Sunday, June 9, 2013

Why Do Never Have A Moon When You Need One?

Okay, I solved the problem of the good finderscope being too close to the tube for me to look through by using a 3" x 2" piece of aluminum tubing.  To reduce the weight a bit (and every ounce helps), I milled some holes in the top and bottom of it which also had the advantage of making it easier to tighten the screws that hold it to the main tube, and that hold the rings to the aluminum.

Lousy picture -- the HP Photosmart is just not enough aperture, even with a flash.

The downside is that more weight means I need more counterweights, and this has resulted in what can only be called an expedient counterweight solution:

The good news is that I need to rotate the entire tube assembly a bit to make it easier to use, and that will move some of the weight closer to the fulcrum, perhaps reducing the counterweight requirements a bit.

Now, as to the title: the problem is that getting the finderscope aligned with the main telescope is usually the most annoying part of setting up a telescope for me.  The ideal way to do this is aim the telescope at the Moon; center the eyepiece on the Moon; then adjust the finderscope so that the Moon is centered.  I could use any celestial object, but the field of view, even at low power on this beast, is tiny.  The chances of finding something in the sky with the main scope, then adjusting the finderscope, are tiny.  The Moon, because it produces so much sky glow, is surprisingly easy to find.  And yes, I have aligned them using a radio tower five miles away -- and that isn't far enough to solve the parallax problem for such a powerful scope.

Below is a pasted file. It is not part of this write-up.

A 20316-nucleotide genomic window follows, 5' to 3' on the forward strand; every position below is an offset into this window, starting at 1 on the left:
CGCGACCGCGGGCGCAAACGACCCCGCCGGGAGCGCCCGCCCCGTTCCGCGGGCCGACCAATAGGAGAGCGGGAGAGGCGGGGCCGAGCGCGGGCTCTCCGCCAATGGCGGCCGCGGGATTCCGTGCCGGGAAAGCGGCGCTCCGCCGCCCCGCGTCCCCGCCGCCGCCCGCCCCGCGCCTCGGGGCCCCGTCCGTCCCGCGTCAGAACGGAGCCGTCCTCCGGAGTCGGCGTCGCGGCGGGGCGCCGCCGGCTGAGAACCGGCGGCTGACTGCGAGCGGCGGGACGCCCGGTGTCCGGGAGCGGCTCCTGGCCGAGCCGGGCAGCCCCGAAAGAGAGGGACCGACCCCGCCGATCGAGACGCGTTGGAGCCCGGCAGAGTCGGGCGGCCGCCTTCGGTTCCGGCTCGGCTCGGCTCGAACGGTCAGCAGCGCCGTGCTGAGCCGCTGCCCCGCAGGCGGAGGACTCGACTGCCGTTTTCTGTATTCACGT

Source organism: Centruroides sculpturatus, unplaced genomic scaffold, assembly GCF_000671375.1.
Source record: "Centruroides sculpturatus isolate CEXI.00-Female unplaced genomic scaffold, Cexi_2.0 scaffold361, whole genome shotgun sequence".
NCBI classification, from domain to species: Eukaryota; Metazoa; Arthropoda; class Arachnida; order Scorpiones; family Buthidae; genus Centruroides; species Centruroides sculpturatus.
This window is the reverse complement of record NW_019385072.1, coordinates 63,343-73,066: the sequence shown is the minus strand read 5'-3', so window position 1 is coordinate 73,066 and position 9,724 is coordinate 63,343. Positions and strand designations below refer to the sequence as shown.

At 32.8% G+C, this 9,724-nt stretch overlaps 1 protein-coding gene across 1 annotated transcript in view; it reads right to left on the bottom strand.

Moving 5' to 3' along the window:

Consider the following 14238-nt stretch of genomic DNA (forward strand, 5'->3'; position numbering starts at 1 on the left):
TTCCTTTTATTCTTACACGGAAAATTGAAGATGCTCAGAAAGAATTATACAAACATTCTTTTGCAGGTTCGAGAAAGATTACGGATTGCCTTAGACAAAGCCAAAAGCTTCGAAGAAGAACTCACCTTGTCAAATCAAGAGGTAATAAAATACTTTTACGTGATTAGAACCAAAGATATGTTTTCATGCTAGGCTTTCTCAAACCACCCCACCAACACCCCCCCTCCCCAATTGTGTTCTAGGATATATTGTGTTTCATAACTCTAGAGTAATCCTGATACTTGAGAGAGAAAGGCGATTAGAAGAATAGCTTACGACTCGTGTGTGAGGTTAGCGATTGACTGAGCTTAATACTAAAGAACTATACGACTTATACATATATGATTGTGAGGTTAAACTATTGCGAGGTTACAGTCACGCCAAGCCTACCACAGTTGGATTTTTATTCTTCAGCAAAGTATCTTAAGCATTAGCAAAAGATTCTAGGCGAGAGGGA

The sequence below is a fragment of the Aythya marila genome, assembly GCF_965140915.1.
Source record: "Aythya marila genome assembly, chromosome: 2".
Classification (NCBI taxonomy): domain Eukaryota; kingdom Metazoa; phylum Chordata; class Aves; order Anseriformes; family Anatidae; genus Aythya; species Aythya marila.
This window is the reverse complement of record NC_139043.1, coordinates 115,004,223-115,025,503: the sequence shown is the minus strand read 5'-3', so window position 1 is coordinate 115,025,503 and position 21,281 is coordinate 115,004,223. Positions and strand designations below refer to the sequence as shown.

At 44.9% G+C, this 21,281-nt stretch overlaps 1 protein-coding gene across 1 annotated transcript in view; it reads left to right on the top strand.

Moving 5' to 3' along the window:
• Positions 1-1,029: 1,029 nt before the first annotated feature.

Unfortunately, new Moon was last night, so it may be a couple of days before I can get this straightened out.

I was thinking of abandoning the telescope tube rings, but then I realized that if I had some that were 1/2" thick, they would lower the position of the tube relative to the fulcrum by 1.5" -- which would reduce the counterweight requirements, as well as making it easier to adjust the telescope tube's position on the mount.  I have contacted some gun rights acquaintances here in Horseshoe Bend that have a welding shop; I am going to look at cutting the hexagon out of aluminum, then having them weld the pieces together.

Still, it looks good.


  1. You could also mill huge rectangles out of the sides of that mount.

  2. I am thinking of doing that as well.